As You Sow, So Shall You Reap
I met a couple of my buddies for lunch the other day. Some guys I hang out with sometimes. We were talking about the recent economic conditions, and how messed up they are for everybody. Our particular industry that we are in is slowly spiraling down the drain. A few years ago, in this one particular niche, there was plenty of demand that would easily support any old shop that decided to open up. You didn’t need much experience, or even business knowledge of savvy. If you just sold this particular product, you could make money.
Things like that happen all throughout a normal business cycle. For any particular product or service that is offered by a bunch of different companies, it can be tough to separate the exceptional services from the mediocre, and even the lucky. Whenever there is a general economic boom, you could swing a dead cat a hit a slew of successful businesses.
Similarly in the stock market. In the roaring nineties (and even as far back as the roaring twenties), anybody with half a brain could, through some real experience, convince themselves they were a savvy investor, as pretty much any tech stock, especially Internet stocks, were doubling every couple months as a matter of course. Of course, then the bubble eventually burst, and wiped out a lot of so-called “savvy” investors.
So it is with any market boom/bust cycle. On the boom side, anybody can set up shop, make tons of cash, and convince themselves they’ve discovered the secrets to a successful market. But the true winners are the ones that survive the bust and continue to make money.
Like the particular industry my friends and I are involved in, ten years ago, any housewife without any education could set up shop and make a decent profit. But with the economy shrinking, as many peoples disposable incomes, making some purchases are no longer no-brainers. People are actually forced to make some hard choices how they spend their money.
We noticed this old guy sitting next to us, and he was kind of going alone with our conversation. He wasn’t eve’s dropping or anything, it was just a quite cafÃ© without a lot of other people, and he seemed to be nodding along with certain parts of the conversation. Slowly he kind of joined the conversation.
That in and of itself is an interesting thing. There’s the guy who shows up to a few people who are talking, and interjects himself rudely, and tries to hijack the conversation. Perhaps you’ve seen this guy at a party or a bar. Then there’s a guy who happens to be in the area, and slowly over time, your conversation circle slowly expands, like some kind of social amoeba or something.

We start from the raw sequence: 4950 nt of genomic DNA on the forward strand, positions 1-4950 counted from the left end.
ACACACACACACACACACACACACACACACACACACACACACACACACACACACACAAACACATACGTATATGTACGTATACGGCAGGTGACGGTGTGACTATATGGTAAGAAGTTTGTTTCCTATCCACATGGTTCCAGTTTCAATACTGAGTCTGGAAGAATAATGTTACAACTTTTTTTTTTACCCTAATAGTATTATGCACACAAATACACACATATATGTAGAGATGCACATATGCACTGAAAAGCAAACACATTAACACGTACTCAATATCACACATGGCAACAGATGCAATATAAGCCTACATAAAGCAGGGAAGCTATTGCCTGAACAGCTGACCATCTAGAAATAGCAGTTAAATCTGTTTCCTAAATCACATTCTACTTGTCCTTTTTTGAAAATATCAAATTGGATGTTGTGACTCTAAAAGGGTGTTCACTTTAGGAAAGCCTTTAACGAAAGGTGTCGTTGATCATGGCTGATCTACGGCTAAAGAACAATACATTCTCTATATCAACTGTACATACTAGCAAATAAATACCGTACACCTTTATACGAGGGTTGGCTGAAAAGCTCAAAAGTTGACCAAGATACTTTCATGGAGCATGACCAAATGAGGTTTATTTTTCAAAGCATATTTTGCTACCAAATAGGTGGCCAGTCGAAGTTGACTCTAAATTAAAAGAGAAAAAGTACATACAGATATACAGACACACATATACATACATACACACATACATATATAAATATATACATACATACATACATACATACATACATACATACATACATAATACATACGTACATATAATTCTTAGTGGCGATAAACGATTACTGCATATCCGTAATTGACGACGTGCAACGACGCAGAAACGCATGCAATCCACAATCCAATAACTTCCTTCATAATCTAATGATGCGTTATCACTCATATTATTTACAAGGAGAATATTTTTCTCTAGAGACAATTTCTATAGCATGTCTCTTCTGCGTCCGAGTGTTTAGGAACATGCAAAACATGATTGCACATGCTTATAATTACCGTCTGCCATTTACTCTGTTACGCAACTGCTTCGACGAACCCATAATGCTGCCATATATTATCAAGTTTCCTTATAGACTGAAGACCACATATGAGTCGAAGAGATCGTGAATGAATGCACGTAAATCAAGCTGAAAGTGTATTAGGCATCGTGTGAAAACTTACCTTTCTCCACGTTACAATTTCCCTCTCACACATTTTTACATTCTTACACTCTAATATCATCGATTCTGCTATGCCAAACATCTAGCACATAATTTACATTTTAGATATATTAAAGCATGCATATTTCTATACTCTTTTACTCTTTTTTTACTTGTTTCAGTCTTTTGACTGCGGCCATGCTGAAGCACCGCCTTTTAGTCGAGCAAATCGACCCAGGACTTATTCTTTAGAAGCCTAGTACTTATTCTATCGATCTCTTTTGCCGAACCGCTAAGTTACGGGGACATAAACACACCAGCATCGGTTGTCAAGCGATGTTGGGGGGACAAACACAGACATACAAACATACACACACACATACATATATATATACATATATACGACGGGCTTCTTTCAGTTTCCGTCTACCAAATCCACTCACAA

Anyway, this old guy happened to be a farmer, and he was telling us how farmers every year must make a tough decision on what to grow. Because the planting time to the harvest time is quite a few months, a wrong decision can have some pretty harsh results. If you belong to some kind of system where the government offers some kind of guaranteed protection, where they’ll buy your stuff at a certain price, this isn’t such a big deal. But they only offer a certain price for certain products. And the government price is usually on the low side. So while it’s safe to farm that way, at least in this neck of the woods, it is anything but lucrative.
Which is why many farmers attempt to grow things not on the government approved list of guaranteed purchases. While this is entails a lot more risk, the rewards are much better. The rub is that you have to predict six or eight months ahead of time what the market will be like. Of course, if you grow some kind of product that is always in high demand, then you’ve got yourself a good business. But then again, there’s always competition for that same product ever year.
So youâ€™ve got to not only accurately predict what the market demand will be, bit you’ve got to have a pretty good handle on your competition as well.
There’s much more that goes into farming that just planting seed and waiting for them to grow. This farmer was telling us that they too, experience the same boom/bust cycle. Somebody will start to grow a new crop, and it will do very well. Then the next year they’ll be even more demand, and more farmers growing that same product. But then a few years down the road, the market will be saturated, and they’ll be more supply than demand, and the farmers that joined in too late in the game will be left holding the bag. Literally. A bag of product that they can’t sell.
The secret, he said, (which we listened to intently, as this was some old guy who’d been around the block a few times) was to always be aware of your circumstances, and your abilities. He said a lot of farmers get stuck in growing the same thing year after year, and get dependent on market demand. When market demand turns sour, they have no place to go. But those that are always successful always keep something hidden in their back pocket. Always have an idea in the back of their mind for a new crop or a new product in case the market suddenly turns.
To some people, a field of dirt is a burden that can only produce corn or wheat or whatever you’re used to producing. But to others, a field of dirt is pure magic, and will grow whatever seeds you plant. If you keep your eyes and ears open for opportunities, and choose wisely, and plant the right seeds, you will have an extremely lucrative harvest year after year after year.
To expand your resources in the present and make the best possible choices for the future, click on the link below: